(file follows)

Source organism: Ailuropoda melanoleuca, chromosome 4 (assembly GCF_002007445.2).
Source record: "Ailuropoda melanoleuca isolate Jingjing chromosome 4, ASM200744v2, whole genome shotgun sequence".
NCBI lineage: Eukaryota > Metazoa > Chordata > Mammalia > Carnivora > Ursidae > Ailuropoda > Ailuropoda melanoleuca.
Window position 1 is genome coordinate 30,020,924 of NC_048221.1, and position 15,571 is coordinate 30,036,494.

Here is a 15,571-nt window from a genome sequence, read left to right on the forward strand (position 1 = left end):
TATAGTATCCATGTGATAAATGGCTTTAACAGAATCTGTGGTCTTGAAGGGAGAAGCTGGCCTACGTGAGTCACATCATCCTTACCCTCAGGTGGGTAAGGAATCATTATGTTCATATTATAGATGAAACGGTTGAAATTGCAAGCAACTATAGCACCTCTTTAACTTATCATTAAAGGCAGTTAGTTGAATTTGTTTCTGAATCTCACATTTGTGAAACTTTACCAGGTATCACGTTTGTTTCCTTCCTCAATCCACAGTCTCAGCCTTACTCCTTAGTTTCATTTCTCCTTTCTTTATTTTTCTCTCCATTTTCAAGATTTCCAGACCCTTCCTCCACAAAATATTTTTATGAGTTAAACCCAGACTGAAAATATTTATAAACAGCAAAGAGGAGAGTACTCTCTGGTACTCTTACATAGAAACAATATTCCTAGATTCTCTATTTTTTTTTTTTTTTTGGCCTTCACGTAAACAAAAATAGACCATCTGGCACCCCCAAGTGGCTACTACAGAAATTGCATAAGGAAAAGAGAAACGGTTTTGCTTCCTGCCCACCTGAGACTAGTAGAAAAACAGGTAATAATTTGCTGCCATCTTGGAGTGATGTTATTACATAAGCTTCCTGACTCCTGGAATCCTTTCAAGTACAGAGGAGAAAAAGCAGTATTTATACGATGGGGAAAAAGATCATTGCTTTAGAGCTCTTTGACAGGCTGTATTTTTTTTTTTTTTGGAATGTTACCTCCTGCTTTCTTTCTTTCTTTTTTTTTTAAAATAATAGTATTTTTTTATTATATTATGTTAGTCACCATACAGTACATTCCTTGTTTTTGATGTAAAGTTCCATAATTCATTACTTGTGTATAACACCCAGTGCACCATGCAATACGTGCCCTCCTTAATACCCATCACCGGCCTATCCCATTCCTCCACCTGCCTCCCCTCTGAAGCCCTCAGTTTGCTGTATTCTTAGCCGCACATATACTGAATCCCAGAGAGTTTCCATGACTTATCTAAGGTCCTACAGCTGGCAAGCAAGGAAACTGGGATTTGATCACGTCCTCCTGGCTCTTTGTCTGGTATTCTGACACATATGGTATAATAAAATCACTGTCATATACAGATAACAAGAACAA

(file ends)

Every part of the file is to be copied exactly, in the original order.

Source organism: Ailuropoda melanoleuca, chromosome 4 (assembly GCF_002007445.2).
Source record: "Ailuropoda melanoleuca isolate Jingjing chromosome 4, ASM200744v2, whole genome shotgun sequence".
NCBI lineage: Eukaryota > Metazoa > Chordata > Mammalia > Carnivora > Ursidae > Ailuropoda > Ailuropoda melanoleuca.
Window position 1 is genome coordinate 30,020,924 of NC_048221.1, and position 15,571 is coordinate 30,036,494.

Here is a 15,571-nt window from a genome sequence, read left to right on the forward strand (position 1 = left end):
TATAGTATCCATGTGATAAATGGCTTTAACAGAATCTGTGGTCTTGAAGGGAGAAGCTGGCCTACGTGAGTCACATCATCCTTACCCTCAGGTGGGTAAGGAATCATTATGTTCATATTATAGATGAAACGGTTGAAATTGCAAGCAACTATAGCACCTCTTTAACTTATCATTAAAGGCAGTTAGTTGAATTTGTTTCTGAATCTCACATTTGTGAAACTTTACCAGGTATCACGTTTGTTTCCTTCCTCAATCCACAGTCTCAGCCTTACTCCTTAGTTTCATTTCTCCTTTCTTTATTTTTCTCTCCATTTTCAAGATTTCCAGACCCTTCCTCCACAAAATATTTTTATGAGTTAAACCCAGACTGAAAATATTTATAAACAGCAAAGAGGAGAGTACTCTCTGGTACTCTTACATAGAAACAATATTCCTAGATTCTCTATTTTTTTTTTTTTTTTGGCCTTCACGTAAACAAAAATAGACCATCTGGCACCCCCAAGTGGCTACTACAGAAATTGCATAAGGAAAAGAGAAACGGTTTTGCTTCCTGCCCACCTGAGACTAGTAGAAAAACAGGTAATAATTTGCTGCCATCTTGGAGTGATGTTATTACATAAGCTTCCTGACTCCTGGAATCCTTTCAAGTACAGAGGAGAAAAAGCAGTATTTATACGATGGGGAAAAAGATCATTGCTTTAGAGCTCTTTGACAGGCTGTATTTTTTTTTTTTTTGGAATGTTACCTCCTGCTTTCTTTCTTTCTTTTTTTTTTAAAATAATAGTATTTTTTTATTATATTATGTTAGTCACCATACAGTACATTCCTTGTTTTTGATGTAAAGTTCCATAATTCATTACTTGTGTATAACACCCAGTGCACCATGCAATACGTGCCCTCCTTAATACCCATCACCGGCCTATCCCATTCCTCCACCTGCCTCCCCTCTGAAGCCCTCAGTTTGCTGTATTCTTAGCCGCACATATACTGAATCCCAGAGAGTTTCCATGACTTATCTAAGGTCCTACAGCTGGCAAGCAAGGAAACTGGGATTTGATCACGTCCTCCTGGCTCTTTGTCTGGTATTCTGACACATATGGTATAATAAAATCACTGTCATATACAGATAACAAGAACAA